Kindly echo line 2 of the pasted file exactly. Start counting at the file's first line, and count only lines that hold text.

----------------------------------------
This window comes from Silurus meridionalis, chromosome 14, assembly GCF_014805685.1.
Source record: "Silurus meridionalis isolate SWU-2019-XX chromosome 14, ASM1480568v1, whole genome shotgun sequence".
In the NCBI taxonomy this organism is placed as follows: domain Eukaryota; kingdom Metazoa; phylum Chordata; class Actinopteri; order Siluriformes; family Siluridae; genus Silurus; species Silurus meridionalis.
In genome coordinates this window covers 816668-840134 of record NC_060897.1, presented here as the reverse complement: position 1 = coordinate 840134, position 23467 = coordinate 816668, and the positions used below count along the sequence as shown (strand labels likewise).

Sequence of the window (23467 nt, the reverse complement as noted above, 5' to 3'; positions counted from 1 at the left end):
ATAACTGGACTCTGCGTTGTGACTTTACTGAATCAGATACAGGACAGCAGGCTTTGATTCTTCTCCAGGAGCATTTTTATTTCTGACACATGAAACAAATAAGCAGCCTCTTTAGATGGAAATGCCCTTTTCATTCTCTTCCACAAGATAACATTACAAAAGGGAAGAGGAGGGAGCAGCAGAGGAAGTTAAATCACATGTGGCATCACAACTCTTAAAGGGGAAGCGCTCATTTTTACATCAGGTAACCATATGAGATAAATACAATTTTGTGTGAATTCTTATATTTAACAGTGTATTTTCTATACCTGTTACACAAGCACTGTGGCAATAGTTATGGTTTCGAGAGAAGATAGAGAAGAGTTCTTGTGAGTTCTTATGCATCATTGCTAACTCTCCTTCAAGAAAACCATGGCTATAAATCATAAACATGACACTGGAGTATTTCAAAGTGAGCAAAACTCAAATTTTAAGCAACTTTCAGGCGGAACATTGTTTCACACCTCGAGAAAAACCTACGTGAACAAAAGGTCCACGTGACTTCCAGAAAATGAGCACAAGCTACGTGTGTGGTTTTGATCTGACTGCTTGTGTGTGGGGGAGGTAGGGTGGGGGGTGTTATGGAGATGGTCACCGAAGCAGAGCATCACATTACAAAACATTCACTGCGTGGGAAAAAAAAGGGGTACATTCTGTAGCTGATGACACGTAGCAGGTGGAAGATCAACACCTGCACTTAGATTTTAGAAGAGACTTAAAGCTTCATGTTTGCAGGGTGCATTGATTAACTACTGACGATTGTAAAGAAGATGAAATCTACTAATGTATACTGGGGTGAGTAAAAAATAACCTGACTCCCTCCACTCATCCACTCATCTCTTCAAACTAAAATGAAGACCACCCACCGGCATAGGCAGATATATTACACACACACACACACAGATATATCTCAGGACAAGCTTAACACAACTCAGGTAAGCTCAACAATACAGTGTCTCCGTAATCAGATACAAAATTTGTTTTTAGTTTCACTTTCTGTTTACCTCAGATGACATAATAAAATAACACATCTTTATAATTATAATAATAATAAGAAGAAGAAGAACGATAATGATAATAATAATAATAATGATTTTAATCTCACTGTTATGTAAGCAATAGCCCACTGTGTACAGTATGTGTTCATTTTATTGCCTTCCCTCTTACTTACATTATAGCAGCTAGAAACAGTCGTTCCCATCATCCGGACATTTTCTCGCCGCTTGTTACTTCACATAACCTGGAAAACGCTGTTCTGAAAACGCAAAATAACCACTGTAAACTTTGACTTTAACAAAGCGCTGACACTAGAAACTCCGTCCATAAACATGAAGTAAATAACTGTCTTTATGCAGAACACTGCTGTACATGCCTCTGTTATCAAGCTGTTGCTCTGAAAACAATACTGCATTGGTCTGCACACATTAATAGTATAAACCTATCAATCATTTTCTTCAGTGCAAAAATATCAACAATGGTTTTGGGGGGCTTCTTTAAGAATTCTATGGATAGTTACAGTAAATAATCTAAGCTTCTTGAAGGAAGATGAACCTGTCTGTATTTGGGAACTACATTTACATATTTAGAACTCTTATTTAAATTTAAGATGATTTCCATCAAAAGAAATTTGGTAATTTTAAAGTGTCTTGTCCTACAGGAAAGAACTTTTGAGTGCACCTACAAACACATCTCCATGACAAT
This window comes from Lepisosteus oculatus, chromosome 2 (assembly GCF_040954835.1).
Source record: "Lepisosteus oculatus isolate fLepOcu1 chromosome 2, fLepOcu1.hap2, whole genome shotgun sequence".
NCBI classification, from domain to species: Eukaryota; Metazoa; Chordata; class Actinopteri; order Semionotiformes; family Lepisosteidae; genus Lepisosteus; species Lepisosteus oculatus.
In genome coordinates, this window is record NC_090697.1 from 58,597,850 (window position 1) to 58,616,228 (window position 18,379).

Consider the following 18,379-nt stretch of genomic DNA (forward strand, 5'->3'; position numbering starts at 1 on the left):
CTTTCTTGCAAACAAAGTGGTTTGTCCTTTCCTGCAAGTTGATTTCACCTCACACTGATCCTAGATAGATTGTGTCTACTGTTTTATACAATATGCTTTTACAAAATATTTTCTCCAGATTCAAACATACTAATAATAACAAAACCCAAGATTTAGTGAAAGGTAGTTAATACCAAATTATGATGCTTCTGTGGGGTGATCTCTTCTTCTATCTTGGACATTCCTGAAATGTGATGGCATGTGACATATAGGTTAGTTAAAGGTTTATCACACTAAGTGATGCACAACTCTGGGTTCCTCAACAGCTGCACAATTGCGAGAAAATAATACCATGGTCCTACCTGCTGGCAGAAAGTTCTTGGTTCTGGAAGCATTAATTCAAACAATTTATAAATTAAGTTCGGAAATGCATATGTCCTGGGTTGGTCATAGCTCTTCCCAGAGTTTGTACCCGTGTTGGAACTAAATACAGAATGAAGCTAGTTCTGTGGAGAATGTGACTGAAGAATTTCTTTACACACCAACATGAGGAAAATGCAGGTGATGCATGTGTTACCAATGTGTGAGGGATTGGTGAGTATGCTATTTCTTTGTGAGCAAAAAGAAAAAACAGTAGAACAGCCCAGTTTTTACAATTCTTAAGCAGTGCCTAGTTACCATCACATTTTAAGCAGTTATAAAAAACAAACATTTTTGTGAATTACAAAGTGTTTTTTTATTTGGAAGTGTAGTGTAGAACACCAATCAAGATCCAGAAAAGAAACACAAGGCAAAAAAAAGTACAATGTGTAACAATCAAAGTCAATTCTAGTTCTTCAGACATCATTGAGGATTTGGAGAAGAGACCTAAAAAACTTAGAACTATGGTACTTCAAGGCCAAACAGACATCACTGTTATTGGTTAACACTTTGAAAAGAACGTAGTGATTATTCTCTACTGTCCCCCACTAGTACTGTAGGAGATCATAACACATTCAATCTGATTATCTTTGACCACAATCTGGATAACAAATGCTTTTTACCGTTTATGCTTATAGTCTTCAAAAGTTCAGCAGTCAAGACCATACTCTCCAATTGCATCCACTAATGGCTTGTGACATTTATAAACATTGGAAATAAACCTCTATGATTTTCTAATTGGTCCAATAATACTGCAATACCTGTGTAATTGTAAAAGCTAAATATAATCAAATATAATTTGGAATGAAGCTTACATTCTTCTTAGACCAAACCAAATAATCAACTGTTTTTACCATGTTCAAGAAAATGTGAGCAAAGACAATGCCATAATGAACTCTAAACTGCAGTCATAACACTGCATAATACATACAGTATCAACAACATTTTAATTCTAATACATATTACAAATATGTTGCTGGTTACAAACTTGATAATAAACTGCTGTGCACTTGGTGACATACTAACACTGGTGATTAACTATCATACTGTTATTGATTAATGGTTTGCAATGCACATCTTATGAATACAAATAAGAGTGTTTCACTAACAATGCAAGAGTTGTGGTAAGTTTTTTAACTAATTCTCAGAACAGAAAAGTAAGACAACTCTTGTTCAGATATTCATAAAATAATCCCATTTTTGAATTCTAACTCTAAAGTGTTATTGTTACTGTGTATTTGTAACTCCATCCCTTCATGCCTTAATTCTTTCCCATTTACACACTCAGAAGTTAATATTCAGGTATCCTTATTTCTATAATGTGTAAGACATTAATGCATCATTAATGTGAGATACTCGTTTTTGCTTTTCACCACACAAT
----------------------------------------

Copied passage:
Source record: "Silurus meridionalis isolate SWU-2019-XX chromosome 14, ASM1480568v1, whole genome shotgun sequence".